I don't play Starfire any more, haven't in many years. But this was something I took a few steps toward back then, but lacked the knowledge or the resources to build. But 5 days ago, for reasons unknown to me, I decided to take another stab at it.
In the game, you play a race exploring their own solar system. During these explorations, you can discover warp points that lead to other star systems, and those systems probably have more warp points of their own, and so on. There are also a series of books based in the game universe, and in one of them, a mention is made of a 3D plot of known warp points which made choke points easy to spot, and that was what I wanted to make, a system that could do that.
I did this in Excel using a Scatter Chart, and a whole lotta math I found on the Internets, especially the formulas to turn it into a Red-Cyan 3D model.
The different symbols represent different races (without loading in special symbols I was limited to Excel's 4 decent ones). The app does not use the actual Starfire rules for exploration, but as this is mostly intended as just a sample, so randomly adding connections is fine.
Each system exerts a pull on other systems it is connected to, and pushes all systems away (with an inverse gravitational strength - ie: the closer two systems are, the farther they repel each other. This is to prevent them all from just bunching up on top of each other. Also, each system pulls and pushes according to it's "mass" - the more warp points it has, the more it affects it's neighbors, and the less it is affected by them. The goal of this is to put the connection-heavy systems toward the center, with the lighter ones toward the edges. Also, it prevents oscillation - I was often getting two heavy systems that were linked together and alternating between pulling each other extremely close, and then throwing each other way far out, and then back close again, and so on.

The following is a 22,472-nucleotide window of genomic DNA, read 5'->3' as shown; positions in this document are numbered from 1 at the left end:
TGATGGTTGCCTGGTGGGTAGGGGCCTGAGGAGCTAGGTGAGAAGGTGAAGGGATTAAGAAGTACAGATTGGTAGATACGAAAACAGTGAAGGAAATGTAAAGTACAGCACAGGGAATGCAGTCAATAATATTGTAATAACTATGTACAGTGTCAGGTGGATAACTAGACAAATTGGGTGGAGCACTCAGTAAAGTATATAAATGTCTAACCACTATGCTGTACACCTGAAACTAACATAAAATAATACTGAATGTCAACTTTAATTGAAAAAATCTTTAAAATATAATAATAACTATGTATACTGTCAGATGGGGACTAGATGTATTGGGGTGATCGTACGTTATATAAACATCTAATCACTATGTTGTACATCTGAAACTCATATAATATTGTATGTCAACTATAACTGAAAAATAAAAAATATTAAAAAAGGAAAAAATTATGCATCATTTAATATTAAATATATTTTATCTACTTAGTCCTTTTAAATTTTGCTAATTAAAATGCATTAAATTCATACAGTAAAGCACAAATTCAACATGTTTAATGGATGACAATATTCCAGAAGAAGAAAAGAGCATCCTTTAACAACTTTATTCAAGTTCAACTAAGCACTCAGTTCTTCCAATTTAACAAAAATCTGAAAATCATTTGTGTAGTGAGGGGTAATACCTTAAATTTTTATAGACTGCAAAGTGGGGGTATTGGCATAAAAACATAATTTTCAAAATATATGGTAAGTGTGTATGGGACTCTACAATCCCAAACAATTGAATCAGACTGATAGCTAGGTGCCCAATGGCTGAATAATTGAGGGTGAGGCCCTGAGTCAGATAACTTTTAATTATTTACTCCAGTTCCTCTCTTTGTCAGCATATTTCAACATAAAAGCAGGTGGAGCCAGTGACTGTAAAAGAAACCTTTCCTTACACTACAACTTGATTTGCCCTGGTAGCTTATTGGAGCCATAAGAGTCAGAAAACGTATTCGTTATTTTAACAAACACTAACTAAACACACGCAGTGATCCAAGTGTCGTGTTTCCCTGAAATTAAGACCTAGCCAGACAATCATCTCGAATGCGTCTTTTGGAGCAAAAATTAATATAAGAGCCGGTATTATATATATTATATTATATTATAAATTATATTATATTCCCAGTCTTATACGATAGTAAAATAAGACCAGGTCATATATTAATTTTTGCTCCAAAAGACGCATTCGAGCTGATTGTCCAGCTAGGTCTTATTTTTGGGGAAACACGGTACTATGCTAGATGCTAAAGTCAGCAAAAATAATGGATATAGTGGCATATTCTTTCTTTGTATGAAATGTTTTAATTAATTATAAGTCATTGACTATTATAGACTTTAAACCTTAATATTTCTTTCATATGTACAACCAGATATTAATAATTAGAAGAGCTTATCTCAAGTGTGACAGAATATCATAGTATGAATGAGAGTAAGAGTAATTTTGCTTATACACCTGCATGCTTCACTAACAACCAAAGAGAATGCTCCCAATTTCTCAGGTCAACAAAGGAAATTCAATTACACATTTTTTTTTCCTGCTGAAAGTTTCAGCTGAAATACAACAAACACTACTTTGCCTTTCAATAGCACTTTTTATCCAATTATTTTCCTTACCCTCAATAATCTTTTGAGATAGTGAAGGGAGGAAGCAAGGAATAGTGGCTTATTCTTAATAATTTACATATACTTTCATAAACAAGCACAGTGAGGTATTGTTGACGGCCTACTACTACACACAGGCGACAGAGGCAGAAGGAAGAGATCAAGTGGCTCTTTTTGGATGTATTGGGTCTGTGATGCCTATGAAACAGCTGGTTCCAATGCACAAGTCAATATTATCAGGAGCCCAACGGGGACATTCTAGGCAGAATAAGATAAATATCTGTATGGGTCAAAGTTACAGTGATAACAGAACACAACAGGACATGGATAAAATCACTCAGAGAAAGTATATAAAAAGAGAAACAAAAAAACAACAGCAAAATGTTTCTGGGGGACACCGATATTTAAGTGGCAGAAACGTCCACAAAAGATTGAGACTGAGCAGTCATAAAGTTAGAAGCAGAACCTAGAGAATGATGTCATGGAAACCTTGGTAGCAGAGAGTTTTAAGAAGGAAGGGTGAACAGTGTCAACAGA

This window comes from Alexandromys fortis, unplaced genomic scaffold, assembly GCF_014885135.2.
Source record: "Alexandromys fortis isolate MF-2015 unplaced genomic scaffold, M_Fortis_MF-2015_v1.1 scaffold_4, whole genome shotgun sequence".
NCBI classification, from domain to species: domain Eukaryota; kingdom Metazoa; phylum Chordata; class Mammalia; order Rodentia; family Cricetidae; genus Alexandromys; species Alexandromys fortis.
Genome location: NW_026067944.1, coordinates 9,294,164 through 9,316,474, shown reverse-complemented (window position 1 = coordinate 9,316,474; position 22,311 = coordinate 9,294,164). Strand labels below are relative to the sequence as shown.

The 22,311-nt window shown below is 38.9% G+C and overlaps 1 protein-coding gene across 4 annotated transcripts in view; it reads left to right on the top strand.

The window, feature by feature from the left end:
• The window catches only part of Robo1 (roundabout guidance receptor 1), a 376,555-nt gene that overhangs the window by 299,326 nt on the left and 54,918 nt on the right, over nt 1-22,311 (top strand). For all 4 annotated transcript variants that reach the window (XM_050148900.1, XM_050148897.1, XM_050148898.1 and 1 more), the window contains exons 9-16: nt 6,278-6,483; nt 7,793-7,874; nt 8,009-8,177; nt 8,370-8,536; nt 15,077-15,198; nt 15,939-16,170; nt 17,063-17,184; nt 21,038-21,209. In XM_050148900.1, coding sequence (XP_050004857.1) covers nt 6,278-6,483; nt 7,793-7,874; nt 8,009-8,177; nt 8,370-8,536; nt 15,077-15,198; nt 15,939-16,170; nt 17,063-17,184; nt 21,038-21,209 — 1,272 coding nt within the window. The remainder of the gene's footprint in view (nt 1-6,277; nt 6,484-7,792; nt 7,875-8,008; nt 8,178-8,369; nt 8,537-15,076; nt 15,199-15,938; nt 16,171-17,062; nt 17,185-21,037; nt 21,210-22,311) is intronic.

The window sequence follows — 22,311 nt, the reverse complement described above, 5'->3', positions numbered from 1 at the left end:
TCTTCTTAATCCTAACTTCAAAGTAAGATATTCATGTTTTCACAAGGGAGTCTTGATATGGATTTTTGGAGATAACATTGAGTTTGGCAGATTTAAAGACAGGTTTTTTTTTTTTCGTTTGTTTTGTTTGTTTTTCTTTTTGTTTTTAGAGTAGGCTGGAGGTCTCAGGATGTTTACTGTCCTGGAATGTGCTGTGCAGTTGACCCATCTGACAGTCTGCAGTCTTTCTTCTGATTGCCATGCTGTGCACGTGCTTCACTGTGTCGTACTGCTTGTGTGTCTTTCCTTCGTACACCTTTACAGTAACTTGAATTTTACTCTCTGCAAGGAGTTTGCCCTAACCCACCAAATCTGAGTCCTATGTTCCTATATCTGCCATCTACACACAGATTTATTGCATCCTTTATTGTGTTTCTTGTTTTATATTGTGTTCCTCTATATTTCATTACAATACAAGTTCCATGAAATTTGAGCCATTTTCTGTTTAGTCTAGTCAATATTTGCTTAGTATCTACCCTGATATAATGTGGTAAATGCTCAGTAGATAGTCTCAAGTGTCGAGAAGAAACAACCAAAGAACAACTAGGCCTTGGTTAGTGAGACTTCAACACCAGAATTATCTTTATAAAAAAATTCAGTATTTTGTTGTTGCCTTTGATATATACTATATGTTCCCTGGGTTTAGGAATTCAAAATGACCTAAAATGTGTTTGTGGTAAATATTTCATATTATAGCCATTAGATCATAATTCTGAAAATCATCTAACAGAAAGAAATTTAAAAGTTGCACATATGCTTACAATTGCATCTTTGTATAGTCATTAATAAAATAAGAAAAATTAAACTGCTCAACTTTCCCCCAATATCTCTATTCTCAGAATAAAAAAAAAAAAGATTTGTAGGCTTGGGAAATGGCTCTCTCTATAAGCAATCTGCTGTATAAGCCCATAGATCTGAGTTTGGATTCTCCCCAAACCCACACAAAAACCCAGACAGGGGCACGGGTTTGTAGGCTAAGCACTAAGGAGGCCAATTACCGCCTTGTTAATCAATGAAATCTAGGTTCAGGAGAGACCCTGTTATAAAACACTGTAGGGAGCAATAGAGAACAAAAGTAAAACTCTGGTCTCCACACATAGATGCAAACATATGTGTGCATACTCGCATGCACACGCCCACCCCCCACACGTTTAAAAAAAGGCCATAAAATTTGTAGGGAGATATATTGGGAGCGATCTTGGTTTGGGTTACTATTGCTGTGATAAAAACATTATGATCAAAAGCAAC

The movies are far too large to load on here, so I put them up on YouTube. The quality suffered, since I have absolutely no practical video experience. But it's after midnight, so you'll just have to suffer through the distortion until I have a chance to try it again. So there.
The other occasional problem with the video is when a point gets too close to the camera or goes behind it, it screws the whole thing up for a few frames, but it always straightens back up fairly quickly.
Also, I did not hard-code the chart boundaries, so it jerks around sometimes to best fit the map.
It does constantly rotate the map around, trying to keep the best view of it all, and also because the points in motion seem to be easier to perceive the spatial relationships of the points.
You will need Red-Cyan 3D glasses to properly watch these videos.
System creation and arrangement:
Final map overview:
There are a few quality glitches in the videos, but not as many as before.
(yeah, this is not a tutorial - I'm just showing off something neat I made. I am not sure I could explain it all in a tutorial format. Portions of it got added piecemeal, as I figured out what worked and what didn't, or found something on the internet, and several parts are just kludged together with tape and spit. And while I know enough to use the math involved, I am not sure I actually understand it all, if that makes any sense.)